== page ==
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‘We are building so much more’: Shed Project aims to teach youth about woodworking, offer supportive space for boys

Our House Youth Wellness Centre has been transforming its barn into a woodworking shop and is hoping the community will help out with donations of wood, tools, and safety equipment. CONTRIBUTED
Our House Youth Wellness Centre has been transforming its barn into a woodworking shop and is hoping the community will help out with donations of wood, tools, and safety equipment. CONTRIBUTED - Contributed
SHELBURNE, N.S. —

Our House Youth Wellness Centre is looking for help outfitting its new woodworking shop.

Donations of wood, tools, and safety equipment are needed for the new project that will help youth build a strong skill set for life. The center has been transforming its large barn into woodworking shop, according to Amy Woolvett, executive director.

"While the shop will be open to all youth in the fall," says Woolvett. "We are kicking it off with a boys’ mentorship program."

The workshop space has been taking shape at Our House Youth Wellness Centre in Shelburne. CONTRIBUTED
The workshop space has been taking shape at Our House Youth Wellness Centre in Shelburne. CONTRIBUTED

This pilot program will be facilitated by Keith Nickerson, a local teacher at Shelburne Regional High School and former carpenter. The program is expected to begin July 3 and run every Wednesday evening from 6:30 to 8:30 p.m.

It’s open to all boys ages 12 to 18 in Shelburne County, and will initially be delivered as a pilot project this summer, then open to all youth in the fall. The idea of the boys’ Shed Project was born out of the popular men's Shed Project based out of Australia, according to Woolvett.

"Studies have shown that boys and men are more apt to speak up or engage in conversation when working side-by-side over a shared project rather than sitting in a living room or circle setting," she said.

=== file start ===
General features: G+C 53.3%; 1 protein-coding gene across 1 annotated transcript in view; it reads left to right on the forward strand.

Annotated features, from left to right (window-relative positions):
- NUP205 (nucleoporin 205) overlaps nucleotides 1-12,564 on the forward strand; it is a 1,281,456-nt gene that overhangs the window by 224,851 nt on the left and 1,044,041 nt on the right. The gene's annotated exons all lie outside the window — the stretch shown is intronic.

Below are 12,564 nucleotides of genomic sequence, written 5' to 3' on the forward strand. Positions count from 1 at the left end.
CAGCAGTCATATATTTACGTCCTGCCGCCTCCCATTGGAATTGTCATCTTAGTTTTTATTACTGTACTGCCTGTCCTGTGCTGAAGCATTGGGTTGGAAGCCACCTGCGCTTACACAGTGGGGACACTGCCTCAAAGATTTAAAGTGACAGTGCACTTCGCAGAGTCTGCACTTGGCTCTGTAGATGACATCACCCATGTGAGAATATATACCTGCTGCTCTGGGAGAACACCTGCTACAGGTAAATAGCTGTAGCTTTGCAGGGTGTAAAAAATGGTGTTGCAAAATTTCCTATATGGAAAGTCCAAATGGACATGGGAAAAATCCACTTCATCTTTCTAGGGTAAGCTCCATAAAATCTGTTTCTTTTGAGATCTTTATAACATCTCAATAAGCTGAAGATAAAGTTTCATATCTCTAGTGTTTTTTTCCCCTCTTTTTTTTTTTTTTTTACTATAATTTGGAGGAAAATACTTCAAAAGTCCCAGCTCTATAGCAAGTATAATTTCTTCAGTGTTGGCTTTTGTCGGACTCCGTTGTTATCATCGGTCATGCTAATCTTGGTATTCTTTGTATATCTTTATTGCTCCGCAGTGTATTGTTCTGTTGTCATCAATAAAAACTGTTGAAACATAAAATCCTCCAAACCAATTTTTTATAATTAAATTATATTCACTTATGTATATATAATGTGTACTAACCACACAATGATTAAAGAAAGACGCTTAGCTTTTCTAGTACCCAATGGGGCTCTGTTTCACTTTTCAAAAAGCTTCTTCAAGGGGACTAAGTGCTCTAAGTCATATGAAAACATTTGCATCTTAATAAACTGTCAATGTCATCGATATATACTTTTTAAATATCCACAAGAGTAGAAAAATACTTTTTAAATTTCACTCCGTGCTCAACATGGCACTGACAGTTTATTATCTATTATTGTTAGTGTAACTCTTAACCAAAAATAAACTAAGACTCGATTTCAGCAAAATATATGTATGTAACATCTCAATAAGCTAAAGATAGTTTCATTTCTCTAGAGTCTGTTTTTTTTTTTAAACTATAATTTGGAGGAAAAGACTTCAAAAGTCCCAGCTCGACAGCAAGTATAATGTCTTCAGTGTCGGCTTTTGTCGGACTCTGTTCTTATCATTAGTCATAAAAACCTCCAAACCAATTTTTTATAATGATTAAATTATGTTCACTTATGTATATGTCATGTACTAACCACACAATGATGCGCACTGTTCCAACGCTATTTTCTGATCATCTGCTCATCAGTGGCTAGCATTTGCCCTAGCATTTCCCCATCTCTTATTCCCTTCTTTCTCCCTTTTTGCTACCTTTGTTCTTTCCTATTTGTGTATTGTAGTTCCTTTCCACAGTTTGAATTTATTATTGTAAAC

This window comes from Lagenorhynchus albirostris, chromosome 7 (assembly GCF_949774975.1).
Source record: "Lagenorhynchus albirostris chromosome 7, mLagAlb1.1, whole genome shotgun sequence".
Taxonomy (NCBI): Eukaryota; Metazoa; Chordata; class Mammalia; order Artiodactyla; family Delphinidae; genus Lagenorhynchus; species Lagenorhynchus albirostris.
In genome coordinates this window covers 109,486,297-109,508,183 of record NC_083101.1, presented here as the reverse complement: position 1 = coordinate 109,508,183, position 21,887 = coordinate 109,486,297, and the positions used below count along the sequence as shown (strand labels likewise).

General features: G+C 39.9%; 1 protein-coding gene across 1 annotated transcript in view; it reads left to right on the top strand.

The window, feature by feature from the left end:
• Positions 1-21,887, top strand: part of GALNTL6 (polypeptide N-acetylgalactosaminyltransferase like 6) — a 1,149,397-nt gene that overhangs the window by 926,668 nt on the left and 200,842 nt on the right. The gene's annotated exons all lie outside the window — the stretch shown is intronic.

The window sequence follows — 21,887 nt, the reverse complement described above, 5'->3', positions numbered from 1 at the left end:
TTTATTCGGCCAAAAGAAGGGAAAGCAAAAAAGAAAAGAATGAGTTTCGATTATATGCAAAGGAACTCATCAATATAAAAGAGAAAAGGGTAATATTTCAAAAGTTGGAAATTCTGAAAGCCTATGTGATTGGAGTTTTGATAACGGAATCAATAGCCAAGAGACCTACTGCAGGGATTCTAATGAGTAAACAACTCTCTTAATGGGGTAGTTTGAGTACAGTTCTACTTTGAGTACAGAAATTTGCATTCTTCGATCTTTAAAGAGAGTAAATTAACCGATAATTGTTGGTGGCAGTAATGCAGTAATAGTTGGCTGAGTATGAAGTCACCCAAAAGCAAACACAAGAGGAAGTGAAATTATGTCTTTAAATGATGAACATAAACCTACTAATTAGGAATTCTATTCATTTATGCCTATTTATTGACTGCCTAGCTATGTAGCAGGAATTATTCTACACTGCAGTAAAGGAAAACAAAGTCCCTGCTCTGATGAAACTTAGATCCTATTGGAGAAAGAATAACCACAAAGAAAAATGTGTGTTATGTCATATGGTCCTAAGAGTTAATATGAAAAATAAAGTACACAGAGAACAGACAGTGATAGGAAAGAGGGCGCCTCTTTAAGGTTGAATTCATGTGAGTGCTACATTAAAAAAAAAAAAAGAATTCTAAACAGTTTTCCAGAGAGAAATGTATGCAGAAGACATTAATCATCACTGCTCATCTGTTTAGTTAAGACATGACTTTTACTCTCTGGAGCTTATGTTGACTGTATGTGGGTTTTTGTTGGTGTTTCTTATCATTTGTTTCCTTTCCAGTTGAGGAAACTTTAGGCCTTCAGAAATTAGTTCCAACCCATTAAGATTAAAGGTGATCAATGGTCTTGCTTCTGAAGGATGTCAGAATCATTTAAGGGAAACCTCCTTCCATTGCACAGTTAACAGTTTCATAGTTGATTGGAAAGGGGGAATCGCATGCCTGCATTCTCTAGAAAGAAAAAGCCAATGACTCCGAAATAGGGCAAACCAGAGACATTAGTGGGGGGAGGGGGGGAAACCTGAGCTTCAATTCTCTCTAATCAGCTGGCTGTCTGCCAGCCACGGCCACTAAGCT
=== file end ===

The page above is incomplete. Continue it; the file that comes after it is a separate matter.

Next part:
"We have created many excellent programs for girls but were lacking in a program where male youth in the community were supported and can be themselves."

So far, the response has been positive, as the youth have already compiled a list of projects they hope to build. They will also have the opportunity to learn how to manage a small business or marketing skills for their completed work.

"They will be able to sell the projects they make," says Woolvett. “The youth will keep 50 per cent of their sales for some cash in their pockets, and the remaining money will be recycled back into the program to purchase more supplies.”

While the Shed Project has a woodworking theme, it is only one of many layers.

"Just like the girls, the guys need a safe, supportive space to ask the tough questions or be themselves," says Woolvett. "We don't plan to force any of it, but hope just by creating the space, a supportive network will form."

The project was developed through the Sexual Violence Prevention Program funded by the province where an ongoing conversation and programming surrounding consent, body positivity, independence, healthy relationships and more is helping youth to make informed choices and reduce the risk of sexual violence and sexual exploitation.

"We are building so much more than picnic tables and deck boxes," says Woolvett. "We hope to build better boys."

After this article appeared in the Tri-County Vanguard, Woolvett shared on social media a call she had received a call from a gentleman in Manitoba "who said he was so excited to speak to me he couldn’t get his words out right. He read the story in the Tri-County Vanguard. He was the founder of the Men’s Shed Project of Canada. They have been battling men’s health and mental health issues for a decade and said Our House was the first in Canada to adapt the Shed Program for Youth."

Meanwhile, Woolvett also said that Our House is looking to create a 'Day of the Girl project' in the fall. Keep an eye out for details.

You can find out more about Our House Youth Wellness Centre by visiting their Facebook page.

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